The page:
united american indians of new england

Leonard Peltier

Free Leonard Peltier!

Free Leonard Peltier!


Statement of Leonard Peltier to National Day of Mourning
November 27, 2014
Plymouth, MA

Greetings my Relatives, Friends, & Supporters:

I was thinking about the national holiday “ Thanksgiving” the other day. I won’t even go into what a horrible shame this American holiday is based on. Instead, I will just let it remind me of the common bond I have with all my brothers and sisters of the Earth. Even if Thanksgiving, the holiday, is based on an incorrect portrayal of history. The concept of being Thankful, is a universal truth. I mean, let’s face it, being thankful/grateful has been part of Indian Nations much longer than the invention of a holiday.

I admit there are days in here when I find it very hard to be thankful, but it does not take much to bring it back for me. Most days, I get cards and letters from people all over the world, sometimes I can even smell the soil, the pines, and sometimes even fry bread in the paper that is sent to me. I hear stories of your lives, your troubles, your children, your jobs. oh there is some word for what I am trying to say but I don’t remember it, but I get a sense of life through all of you, and I am thankful for that. I often want to reach out and help you sometimes. I would love to come work on your cars or help you build a sweat lodge, or even just mow the lawn. I miss helping people and I hate asking for help, which it seems, is all I do.

In here, I am able to focus on the simple things in life. You have no idea how cool it is to just get a new pair of socks. In the last few months I have really been feeling my age, and I am so very thankful for all the support you have all given me. I won’t lie, it has been a rough time lately, but I am hopeful that is changing.

My people have always had a deep and connected relationship with the Sun, and I realized the other day just how much I miss the Sun. When I had the Sun’s light upon me, I felt stronger. These walls hold out the Sun’s energy, and it weakens me.

When you miss something, it is easier to be thankful for things you do have.

My friend and Spiritual advisor, Lenny Foster, visited me recently, and he reminded me of some basic things I have to be thankful for. I have watched him age over all these years too, and I am thankful for him and his wisdom. He sang with me and prayed with me, and I felt a bit of the Sun again.

I guess my point is, that we can find the things we need in places we may not expect.

I can always pray, this can never be taken away from me, and through that prayer, I can keep the Sun and hope alive.

And so, on this day, “ Thanksgiving” I will choose to be thankful and not to celebrate tyranny.

I also want to pray with and for you.
I pray for each and every one of you, whether you support me or you do not.
I pray that your lives will be full of meaning and you will find new ways to learn.
I pray for your strength and that you will always stand up for the things you know are right.
I pray that each one of you will find a way to protect our Mother Earth, she is crying out for us to hear her.
I pray that you will listen to you inner wisdom and let it guide you to make choices that will help each other, and that you will be examples for those still learning their way in this life.
I pray that you will be present with the moments you have, enjoy the simple things in life— like the Sun, The Dirt, The Air, The Water, and that you would protect them as you would your own children.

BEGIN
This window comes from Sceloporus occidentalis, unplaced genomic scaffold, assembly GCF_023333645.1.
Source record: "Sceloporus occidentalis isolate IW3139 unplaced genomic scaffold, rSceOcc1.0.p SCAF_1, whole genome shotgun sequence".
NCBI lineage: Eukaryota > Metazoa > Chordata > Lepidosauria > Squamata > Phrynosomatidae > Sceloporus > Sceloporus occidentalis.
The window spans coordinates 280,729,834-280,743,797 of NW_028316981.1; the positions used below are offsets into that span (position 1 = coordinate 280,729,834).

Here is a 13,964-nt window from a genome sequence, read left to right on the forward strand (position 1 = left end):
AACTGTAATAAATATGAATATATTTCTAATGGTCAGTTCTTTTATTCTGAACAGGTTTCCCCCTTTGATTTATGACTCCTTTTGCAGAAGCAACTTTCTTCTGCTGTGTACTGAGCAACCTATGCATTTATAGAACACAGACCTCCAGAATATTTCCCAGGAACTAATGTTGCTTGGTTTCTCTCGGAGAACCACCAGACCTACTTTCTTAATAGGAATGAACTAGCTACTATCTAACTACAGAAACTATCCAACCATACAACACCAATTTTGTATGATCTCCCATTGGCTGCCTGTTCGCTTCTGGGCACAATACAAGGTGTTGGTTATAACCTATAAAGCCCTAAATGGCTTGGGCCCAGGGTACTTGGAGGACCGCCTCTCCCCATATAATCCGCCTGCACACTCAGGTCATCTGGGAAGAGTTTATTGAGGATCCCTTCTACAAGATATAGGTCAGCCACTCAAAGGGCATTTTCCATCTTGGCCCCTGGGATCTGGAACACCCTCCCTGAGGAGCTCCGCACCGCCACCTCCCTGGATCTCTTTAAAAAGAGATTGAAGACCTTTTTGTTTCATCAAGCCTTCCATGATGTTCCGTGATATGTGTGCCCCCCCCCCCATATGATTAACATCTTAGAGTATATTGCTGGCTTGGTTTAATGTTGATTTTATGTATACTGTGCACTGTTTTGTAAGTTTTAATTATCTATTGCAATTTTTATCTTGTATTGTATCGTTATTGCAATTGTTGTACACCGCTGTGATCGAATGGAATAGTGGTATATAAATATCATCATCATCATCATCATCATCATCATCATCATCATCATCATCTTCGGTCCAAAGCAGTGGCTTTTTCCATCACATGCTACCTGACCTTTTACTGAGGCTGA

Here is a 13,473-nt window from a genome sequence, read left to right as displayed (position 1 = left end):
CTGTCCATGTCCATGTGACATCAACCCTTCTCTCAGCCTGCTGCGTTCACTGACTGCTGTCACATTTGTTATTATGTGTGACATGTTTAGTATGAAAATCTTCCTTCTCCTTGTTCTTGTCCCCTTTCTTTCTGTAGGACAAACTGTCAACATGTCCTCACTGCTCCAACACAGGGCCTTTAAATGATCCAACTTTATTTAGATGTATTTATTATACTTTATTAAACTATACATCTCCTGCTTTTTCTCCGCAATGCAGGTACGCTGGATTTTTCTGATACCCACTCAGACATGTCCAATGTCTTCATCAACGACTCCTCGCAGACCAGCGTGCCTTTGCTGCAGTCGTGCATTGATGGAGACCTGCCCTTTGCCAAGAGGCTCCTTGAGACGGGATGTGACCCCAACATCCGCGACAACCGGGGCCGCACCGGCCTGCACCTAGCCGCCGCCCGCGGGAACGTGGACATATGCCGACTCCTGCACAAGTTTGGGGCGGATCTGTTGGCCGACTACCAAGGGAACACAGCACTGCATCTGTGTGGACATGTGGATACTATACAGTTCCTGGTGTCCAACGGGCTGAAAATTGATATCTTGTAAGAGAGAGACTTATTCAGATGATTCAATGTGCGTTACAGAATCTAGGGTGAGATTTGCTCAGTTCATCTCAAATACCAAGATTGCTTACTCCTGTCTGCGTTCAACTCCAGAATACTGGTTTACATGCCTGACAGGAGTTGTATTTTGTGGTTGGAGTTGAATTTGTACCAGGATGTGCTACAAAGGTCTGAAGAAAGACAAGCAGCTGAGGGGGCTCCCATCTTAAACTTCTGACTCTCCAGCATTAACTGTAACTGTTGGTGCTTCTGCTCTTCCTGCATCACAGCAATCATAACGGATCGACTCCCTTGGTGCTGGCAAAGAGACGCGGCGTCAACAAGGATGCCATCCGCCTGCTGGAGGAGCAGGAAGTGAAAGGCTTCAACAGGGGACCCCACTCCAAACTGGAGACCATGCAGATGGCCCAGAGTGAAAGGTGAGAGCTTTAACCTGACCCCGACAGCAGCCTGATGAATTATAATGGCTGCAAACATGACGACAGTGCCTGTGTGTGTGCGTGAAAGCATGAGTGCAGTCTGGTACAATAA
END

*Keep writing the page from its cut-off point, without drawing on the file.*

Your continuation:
I pray that you will look for opportunities to lift up your sisters and brothers and not to bring them down.
I pray that you will grow and enjoy good natural foods.
I pray for you to savor the attention of your loved ones.
I pray for you to build productive bridges of peace with those you oppose.
I pray that when others make bad choices you help them find positive solutions.
I pray for understanding in times of misunderstanding…….
And yes, I pray very deeply and honestly that I can go home for a little while before I cross over to the Spirit World.

I am with you always, and I feel your prayers too. I am always grateful for your support, your love, your friendship, your letters and the contact you give me with LIFE.

It is harder for me to physically see well enough to write letters these days, so please forgive me if I don’t write you back. It is not that I don’t want to. Know that I am often sitting and thinking of you, and being thankful for all of you.

Your old, thankful friend, and brother.

In the Spirit of Crazy Horse,
Leonard Peltier
Mitakuye Oyasin!

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Letter from Leonard Peltier on the 28th year (Feb. 6, 2004)
of his incarceration, January 23, 2004


Free Leonard Peltier!

Hau Kola, Hello my friends, my relatives:

You can never imagine the heartfelt comfort it brings to know you're not forgotten in prison. This is my 28th year, and I've seen others come and go and return again. I can't help but feel a great sorrow for many of these young men who keep coming back for one reason or another; most of which are alcohol related offenses. So much has changed since I came here and yet, in many ways, it's still the same.

The government, under the pretext of security and progress, liberated us from our land, resources, culture, dignity and future. They violated every treaty they ever made with us. I use the word "liberated" loosely and sarcastically, in the same vein that I view their use of the words "collateral damage" when they kill innocent men, women, and children.

They describe people defending their homeland as terrorists, savages and hostiles, and accuse us of being aggressors. We have never fought a battle or war that was not on our own land; we never fired the first shot ... ever. My words reach out to the non-Indian: Look now before it's far too late - see what is being done to others in your name and see what destruction you sanction when you say nothing. Your own treaty, the one between yourselves and the government, is being violated daily; this treaty is commonly known as the Constitution.